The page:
Ken Klukowski, The Daily Signal
Ken Klukowski is senior counsel for First Liberty Institute, a nationwide law firm dedicated to protecting religious liberty for all Americans. He represents Jackson County in Bormuth v. County of Jackson.
Two federal appeals courts are considering whether elected leaders throughout the Midwest and mid-Atlantic regions must abandon the 200-year-old practice of opening local meetings with an invocation.
Both cases could end up before the Supreme Court by Christmas time.
In one case, a self-described pagan sued the board of commissioners of Jackson County, Michigan, arguing that its tradition of beginning monthly board meetings with an invocation violates the Constitution’s Establishment Clause, the First Amendment provision disallowing government from establishing an official religion.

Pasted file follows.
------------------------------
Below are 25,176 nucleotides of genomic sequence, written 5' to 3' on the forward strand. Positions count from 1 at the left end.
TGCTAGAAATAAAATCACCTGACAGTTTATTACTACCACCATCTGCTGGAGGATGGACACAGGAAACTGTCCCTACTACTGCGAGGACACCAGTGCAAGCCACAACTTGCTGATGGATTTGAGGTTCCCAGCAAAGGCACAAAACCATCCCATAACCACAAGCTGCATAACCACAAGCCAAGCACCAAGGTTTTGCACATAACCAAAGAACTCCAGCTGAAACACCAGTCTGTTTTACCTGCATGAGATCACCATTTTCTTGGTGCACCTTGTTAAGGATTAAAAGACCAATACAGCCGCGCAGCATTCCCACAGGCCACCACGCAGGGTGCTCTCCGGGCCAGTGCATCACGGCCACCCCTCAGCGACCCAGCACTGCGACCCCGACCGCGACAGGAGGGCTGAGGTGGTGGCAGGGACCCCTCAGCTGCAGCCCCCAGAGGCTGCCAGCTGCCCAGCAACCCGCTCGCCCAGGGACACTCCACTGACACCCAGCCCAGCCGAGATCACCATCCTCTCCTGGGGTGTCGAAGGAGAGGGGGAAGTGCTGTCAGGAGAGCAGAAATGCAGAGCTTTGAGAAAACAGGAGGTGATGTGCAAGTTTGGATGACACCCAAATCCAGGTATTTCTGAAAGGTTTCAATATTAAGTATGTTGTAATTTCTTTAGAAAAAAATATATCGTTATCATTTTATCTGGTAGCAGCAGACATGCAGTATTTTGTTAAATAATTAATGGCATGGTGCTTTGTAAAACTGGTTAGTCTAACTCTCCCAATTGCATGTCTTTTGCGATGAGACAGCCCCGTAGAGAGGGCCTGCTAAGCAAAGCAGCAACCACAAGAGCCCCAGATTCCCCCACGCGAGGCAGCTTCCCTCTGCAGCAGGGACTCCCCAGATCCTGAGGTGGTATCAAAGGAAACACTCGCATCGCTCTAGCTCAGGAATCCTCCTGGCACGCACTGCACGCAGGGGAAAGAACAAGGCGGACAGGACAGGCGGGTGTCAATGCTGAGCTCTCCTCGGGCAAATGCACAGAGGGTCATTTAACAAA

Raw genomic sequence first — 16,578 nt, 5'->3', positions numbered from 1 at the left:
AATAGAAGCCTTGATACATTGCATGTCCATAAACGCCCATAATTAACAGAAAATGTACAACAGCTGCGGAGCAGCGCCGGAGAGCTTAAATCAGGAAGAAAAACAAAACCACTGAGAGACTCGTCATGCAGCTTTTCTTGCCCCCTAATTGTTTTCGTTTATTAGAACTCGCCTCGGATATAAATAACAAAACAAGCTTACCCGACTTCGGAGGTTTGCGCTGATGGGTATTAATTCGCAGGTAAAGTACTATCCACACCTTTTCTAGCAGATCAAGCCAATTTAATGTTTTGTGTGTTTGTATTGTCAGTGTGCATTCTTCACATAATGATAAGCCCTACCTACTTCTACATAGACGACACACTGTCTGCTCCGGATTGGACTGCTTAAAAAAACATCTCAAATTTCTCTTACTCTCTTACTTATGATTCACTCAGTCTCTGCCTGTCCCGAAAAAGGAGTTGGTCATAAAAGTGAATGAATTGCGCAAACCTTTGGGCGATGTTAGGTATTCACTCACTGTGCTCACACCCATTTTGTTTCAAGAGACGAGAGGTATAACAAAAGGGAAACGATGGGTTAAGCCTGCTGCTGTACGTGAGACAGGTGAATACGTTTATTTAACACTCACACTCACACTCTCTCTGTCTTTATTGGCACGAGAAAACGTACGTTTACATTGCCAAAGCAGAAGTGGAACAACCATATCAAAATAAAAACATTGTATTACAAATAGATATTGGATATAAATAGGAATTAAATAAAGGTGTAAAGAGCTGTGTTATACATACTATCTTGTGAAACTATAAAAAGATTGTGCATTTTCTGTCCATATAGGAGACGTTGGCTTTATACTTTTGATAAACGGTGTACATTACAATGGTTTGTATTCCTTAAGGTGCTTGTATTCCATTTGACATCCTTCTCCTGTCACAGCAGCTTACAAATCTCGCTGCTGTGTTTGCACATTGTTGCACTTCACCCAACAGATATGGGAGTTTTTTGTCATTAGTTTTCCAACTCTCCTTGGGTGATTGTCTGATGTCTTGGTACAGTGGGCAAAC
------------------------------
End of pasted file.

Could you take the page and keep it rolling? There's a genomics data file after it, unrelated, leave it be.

In 1983, the Supreme Court in Marsh v. Chambers examined Nebraska’s practice of employing a salaried Christian chaplain who offered the Legislature’s invocations for 16 years, and held that “legislative prayers” at policymaking-body meetings are constitutional.
The court noted that the first Congress wrote the Establishment Clause in the same week it passed laws to create a House chaplain and Senate chaplain, whose public duties included offering invocations every day that Congress is in session.
Over the next three decades, some lower courts and academics speculated that Marsh might be a one-off exception to normal Establishment Clause rules. Some argued that invocations must be generic, and therefore mentioning Jesus Christ or making other sectarian references would be unconstitutional.
In 2014, the Supreme Court addressed this confusion by taking another case concerning a New York town where the invocations are offered by local volunteer clergy—all of whom were Christian.